Japanese new religions are new religious movements established in Japan. In Japanese, they are called shinsh?ky? () or shink? sh?ky? (?). Japanese scholars classify all religious organizations founded since the middle of the 19th century as "new religions"; thus, the term refers to a great diversity and number of organizations. Most came into being in the mid-to-late twentieth century and are influenced by much older traditional religions including Buddhism, Shinto and Hinduism. Western influences include Christianity, the Bible and the writings of Nostradamus.
In the 1860s Japan began to experience great social turmoil and rapid modernization. As social conflicts emerged in this last decade of the Edo period, known as the Bakumatsu period, some new religious movements appeared. Among them were Tenrikyo, Kurozumikyo and Oomoto, sometimes called Nihon Sandai Shink?sh?ky? ("Japan's three large new religions"), which were directly influenced by Shinto (the state religion) and shamanism.
The social tension continued to grow during the Meiji period, affecting religious practices and institutions. Conversion from traditional faith was no longer legally forbidden, officials lifted the 250-year ban on Christianity, and missionaries of established Christian churches reentered Japan. The traditional syncreticism between Shinto and Buddhism ended and Shinto became the national religion. Losing the protection of the Japanese government which Buddhism had enjoyed for centuries, Buddhist monks faced radical difficulties in sustaining their institutions, but their activities also became less restrained by governmental policies and restrictions.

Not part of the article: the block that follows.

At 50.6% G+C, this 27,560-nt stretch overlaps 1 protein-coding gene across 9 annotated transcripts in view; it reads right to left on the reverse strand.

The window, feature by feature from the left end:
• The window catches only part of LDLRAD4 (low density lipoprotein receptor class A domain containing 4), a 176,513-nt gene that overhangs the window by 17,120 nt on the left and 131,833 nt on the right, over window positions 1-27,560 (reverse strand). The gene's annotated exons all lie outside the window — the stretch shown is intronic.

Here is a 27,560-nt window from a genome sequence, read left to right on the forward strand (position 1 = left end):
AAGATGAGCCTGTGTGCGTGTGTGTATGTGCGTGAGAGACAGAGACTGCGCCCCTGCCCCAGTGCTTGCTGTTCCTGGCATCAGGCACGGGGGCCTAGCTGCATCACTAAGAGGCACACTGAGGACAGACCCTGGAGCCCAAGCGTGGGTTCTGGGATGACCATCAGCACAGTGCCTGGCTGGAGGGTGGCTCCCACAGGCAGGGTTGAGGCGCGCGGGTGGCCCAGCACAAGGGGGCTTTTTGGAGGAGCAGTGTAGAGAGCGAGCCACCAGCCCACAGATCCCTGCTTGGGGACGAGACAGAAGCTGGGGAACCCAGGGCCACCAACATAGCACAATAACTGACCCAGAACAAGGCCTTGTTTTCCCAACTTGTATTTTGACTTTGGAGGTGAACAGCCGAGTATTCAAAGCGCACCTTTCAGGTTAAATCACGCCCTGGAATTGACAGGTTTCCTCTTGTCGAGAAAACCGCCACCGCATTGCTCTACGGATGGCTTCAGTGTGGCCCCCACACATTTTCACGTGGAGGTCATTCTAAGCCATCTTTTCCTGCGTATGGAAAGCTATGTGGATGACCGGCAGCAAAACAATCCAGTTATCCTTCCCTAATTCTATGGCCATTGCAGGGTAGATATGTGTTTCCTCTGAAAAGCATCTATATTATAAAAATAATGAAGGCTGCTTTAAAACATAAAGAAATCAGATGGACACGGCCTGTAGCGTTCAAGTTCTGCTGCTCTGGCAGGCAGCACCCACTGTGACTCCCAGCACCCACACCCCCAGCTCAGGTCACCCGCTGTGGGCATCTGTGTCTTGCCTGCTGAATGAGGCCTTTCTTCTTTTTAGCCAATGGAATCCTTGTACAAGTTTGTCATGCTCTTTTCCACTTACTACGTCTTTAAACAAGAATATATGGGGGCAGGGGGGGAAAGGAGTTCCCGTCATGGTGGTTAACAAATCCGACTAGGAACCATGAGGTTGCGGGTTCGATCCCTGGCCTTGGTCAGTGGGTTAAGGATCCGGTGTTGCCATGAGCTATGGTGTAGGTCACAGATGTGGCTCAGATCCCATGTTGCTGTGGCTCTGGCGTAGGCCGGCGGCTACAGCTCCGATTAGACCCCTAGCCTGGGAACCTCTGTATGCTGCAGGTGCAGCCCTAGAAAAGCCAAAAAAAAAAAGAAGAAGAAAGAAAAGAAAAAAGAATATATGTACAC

The Japanese government was very suspicious towards these religious movements and periodically made attempts to suppress them. Government suppression was especially severe during the early 20th century, particularly from the 1930s until the early 1940s, when the growth of Japanese nationalism and State Shinto were closely linked. Under the Meiji regime lèse majesté prohibited insults against the Emperor and his Imperial House, and also against some major Shinto shrines which were believed to be tied strongly to the Emperor. The government strengthened its control over religious institutions that were considered to undermine State Shinto or nationalism, arresting some members and leaders of Shinshukyo, including Onisaburo Deguchi of Oomoto and Tsunesabur? Makiguchi of Soka Kyoiku Gakkai (now Soka Gakkai), who typically were charged with violation of lèse majesté and the Peace Preservation Law.